How to Write Newsworthy Stories


What makes a story newsworthy? Factors like timeliness, uniqueness, and interest are important for newsworthiness. However, some of these factors may be more important than others, depending on the story’s subject matter. Here are a few examples. Hopefully, these will help you decide which stories to pay attention to. They may surprise you, or they may be entirely routine events. However, whatever you choose, remember that news isn’t always the most interesting thing in the world.

Human interest stories

There is a longstanding desire among news readers to read about real people and events. Letters from the front line hit home harder than ‘party line’ dispatches. Similarly, the desire to read about people and events of interest to a particular group has been a common thread in human interest stories throughout the ages. This desire remains strong in today’s world. Human interest stories have always resonated with people, and they will remain so, as long as people can make them.

While much of the news focuses on facts and statistics, some people may be genuinely interested in presidential polls or food recalls. For these reasons, news sources want to put a human face on the information they report. Sometimes referred to as a “story behind the story,” “emotional news stories” or “human interest” stories, these pieces tell a personal story. They often include interviews with people affected by the events, create reports about people facing hardship, and explore a subject that is close to their hearts.

Human interest stories with positive overtones

A human interest story is a piece of journalism that deals with a specific issue, group of people, or culture. A human interest story may involve hardships faced by a group of people, or a particular object or part of nature. Although the human interest story is generally a positive story, it can also have a negative overtone. To avoid this, you can use a combination of quotes, photos, videos, and personal stories to tell your story.

A human interest story is a news piece that takes an emotional subject and makes it relatable to the audience. The goal is to elicit sympathy for the subject, which in turn elicits an emotional response. Human interest stories are also a great way to divert attention from hard news stories. A good human interest story can make you laugh, cry, and think about important issues. There is a story out there for every situation, so make it your mission to share it with the world.

Human interest stories with negative overtones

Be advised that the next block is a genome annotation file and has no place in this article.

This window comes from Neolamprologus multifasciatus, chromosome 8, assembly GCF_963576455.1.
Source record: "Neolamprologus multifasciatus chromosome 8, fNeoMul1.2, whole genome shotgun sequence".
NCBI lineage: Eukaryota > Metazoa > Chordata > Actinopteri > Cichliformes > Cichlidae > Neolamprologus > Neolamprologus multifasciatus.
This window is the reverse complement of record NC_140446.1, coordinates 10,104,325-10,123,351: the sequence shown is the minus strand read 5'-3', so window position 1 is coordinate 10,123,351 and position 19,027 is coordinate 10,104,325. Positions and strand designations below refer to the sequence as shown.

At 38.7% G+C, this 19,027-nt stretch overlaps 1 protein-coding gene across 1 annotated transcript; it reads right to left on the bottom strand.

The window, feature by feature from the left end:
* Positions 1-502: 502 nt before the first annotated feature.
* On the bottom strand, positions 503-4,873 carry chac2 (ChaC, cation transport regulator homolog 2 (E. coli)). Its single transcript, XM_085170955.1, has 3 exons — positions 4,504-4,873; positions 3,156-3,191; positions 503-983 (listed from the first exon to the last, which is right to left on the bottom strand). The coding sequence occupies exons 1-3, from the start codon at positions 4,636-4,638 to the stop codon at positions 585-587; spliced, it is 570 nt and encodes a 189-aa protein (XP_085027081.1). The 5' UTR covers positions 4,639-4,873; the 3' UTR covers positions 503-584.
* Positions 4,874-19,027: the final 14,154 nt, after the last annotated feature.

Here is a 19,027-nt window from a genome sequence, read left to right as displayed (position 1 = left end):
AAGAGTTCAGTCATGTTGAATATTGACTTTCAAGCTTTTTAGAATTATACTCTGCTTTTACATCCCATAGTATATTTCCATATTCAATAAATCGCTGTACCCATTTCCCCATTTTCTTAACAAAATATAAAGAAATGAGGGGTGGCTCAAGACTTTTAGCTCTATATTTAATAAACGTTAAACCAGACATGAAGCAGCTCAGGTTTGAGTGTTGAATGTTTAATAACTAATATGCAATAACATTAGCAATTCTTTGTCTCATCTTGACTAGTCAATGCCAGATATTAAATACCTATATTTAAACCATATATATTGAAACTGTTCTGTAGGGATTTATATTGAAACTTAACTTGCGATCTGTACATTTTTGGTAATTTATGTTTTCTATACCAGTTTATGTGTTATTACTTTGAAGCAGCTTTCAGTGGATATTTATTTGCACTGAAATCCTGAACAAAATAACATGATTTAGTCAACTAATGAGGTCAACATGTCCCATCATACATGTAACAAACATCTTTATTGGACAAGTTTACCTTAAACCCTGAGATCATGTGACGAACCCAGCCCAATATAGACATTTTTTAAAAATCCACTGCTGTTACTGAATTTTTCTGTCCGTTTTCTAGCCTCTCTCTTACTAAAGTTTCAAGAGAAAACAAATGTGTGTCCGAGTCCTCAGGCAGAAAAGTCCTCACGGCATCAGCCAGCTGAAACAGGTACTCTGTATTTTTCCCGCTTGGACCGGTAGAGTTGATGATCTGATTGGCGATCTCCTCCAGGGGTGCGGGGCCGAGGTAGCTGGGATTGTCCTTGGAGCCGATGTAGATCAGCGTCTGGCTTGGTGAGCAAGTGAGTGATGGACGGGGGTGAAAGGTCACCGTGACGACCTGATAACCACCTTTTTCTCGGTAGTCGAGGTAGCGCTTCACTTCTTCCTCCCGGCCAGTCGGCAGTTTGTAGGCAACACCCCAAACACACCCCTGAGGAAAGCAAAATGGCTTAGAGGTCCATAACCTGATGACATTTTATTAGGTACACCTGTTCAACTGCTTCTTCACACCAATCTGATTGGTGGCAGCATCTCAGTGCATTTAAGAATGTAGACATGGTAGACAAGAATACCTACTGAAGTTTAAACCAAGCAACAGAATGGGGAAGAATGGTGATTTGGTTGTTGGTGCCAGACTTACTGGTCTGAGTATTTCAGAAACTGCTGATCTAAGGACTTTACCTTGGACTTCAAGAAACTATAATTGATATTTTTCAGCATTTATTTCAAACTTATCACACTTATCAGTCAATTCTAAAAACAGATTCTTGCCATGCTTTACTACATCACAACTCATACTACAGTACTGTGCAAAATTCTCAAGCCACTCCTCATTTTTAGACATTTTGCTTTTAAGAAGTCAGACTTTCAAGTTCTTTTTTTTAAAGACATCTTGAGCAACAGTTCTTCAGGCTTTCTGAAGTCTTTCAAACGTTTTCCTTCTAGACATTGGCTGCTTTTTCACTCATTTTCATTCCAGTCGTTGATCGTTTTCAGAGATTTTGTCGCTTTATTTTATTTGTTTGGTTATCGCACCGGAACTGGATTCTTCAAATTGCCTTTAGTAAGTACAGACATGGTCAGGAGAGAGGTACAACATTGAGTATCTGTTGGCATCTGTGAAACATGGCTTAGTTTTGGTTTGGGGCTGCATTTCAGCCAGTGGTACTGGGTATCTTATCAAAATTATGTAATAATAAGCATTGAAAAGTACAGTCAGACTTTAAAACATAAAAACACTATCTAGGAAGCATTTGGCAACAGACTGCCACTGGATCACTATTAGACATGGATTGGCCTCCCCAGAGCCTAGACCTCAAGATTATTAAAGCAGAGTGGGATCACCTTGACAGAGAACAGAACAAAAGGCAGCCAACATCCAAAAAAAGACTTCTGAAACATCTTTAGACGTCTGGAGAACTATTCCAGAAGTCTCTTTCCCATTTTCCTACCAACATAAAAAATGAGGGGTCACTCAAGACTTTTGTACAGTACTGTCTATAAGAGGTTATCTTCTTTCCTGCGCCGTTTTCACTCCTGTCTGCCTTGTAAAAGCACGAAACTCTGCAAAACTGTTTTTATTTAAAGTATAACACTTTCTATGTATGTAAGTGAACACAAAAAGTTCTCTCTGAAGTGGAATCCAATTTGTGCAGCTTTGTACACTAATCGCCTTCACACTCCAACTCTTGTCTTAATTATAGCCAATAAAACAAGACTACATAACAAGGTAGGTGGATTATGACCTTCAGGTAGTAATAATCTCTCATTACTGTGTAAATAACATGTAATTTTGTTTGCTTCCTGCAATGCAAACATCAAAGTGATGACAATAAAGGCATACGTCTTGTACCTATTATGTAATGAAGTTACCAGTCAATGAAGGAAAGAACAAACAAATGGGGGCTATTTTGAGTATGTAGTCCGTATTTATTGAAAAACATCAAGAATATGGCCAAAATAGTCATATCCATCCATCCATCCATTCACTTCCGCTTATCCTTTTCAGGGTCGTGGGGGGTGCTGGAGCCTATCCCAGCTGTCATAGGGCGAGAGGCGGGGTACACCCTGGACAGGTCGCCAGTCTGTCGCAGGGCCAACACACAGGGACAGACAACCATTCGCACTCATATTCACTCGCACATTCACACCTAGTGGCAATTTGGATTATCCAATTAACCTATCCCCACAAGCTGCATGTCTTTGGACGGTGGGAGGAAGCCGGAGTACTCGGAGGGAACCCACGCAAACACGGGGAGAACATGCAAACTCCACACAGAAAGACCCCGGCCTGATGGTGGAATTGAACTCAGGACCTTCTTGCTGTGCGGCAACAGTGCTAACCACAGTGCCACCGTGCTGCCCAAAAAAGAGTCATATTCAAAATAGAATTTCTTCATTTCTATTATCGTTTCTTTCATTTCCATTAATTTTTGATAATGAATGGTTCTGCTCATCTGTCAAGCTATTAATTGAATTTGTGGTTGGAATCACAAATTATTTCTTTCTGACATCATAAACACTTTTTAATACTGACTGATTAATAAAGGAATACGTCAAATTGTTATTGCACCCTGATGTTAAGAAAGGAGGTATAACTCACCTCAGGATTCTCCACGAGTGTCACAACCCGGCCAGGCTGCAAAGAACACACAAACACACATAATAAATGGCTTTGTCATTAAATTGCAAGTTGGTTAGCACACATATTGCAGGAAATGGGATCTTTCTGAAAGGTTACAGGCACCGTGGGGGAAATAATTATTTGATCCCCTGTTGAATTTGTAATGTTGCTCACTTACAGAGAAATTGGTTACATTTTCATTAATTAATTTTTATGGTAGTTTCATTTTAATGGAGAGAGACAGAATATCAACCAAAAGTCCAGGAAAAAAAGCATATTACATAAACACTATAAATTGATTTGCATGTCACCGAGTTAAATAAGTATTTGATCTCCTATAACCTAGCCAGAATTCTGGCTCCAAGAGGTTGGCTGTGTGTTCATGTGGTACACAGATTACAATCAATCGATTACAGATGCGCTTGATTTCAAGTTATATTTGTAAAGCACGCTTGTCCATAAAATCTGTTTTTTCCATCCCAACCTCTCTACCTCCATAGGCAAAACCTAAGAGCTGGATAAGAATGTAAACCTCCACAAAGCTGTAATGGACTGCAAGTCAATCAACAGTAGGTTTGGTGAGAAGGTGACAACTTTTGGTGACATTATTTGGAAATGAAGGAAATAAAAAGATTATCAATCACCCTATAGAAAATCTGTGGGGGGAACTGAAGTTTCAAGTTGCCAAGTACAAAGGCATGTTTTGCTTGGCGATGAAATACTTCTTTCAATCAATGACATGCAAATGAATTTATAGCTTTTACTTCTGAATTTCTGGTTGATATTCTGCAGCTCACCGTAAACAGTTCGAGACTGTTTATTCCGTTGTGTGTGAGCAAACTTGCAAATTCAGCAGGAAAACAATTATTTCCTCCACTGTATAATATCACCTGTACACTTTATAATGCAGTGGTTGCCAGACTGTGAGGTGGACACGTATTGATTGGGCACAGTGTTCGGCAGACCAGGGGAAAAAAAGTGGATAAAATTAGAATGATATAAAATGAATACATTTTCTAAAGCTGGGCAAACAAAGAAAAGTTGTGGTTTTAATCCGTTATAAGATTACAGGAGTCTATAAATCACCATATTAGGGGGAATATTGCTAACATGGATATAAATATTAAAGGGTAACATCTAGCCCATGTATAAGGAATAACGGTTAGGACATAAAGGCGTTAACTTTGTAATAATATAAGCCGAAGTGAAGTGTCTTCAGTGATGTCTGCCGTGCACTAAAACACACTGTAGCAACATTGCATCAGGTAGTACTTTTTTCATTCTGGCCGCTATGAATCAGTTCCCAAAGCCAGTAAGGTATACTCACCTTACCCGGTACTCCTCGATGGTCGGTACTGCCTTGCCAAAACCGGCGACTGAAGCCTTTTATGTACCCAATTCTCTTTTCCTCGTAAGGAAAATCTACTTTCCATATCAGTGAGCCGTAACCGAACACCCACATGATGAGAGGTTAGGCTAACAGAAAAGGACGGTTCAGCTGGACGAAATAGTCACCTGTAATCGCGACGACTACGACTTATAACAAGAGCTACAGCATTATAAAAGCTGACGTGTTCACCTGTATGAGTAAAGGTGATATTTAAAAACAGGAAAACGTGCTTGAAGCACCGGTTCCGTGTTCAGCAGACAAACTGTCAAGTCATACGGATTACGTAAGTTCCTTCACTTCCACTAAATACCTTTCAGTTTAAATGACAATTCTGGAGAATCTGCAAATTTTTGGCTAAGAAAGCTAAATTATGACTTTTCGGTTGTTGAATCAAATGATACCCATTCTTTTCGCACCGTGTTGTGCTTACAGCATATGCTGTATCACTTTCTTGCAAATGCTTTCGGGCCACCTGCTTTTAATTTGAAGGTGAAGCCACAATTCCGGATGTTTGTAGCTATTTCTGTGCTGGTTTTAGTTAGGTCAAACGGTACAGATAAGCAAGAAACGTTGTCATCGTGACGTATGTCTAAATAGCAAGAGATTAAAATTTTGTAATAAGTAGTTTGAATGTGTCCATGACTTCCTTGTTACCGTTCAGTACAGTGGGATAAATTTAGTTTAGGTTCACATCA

Human interest stories are generally good. They can feature a group of people, a certain culture, a pet, or something that has a special significance for the readers. These stories can also showcase difficulties that people face and can be very personal. While they are generally positive in nature, they can also be confrontational. Some examples of human interest stories are:

The purpose of these stories is to draw the audience’s attention away from the more serious news, which is why they are often tucked into the end of news bulletins and newspaper stories. But, in many cases, human interest stories with negative overtones have the opposite effect. The point is to evoke an emotional response in the audience. They may spark anger, empathy, sympathy, fear, or love. Whatever the motive, the fundamental objective of human interest stories is to move people.

Human interest stories with usual events

Writers should be aware of the fact that human interest stories can evoke strong emotions. While you should avoid using epithets and exaggeration, you can use appropriate words to convey your point. For instance, in writing about homicide, a journalist should never use the word “malice aforethought.”

The reason that human interest stories are popular amongst viewers is because they put the consumer at the center of the story. The relatability of the story keeps viewers engaged and makes them want to know more. Furthermore, they divert attention from hard news and amuse the viewers at the same time. In addition, human interest stories are often considered the most enduring news content, which makes them ideal for broadcasting. However, the content should never be a commercial for a particular product.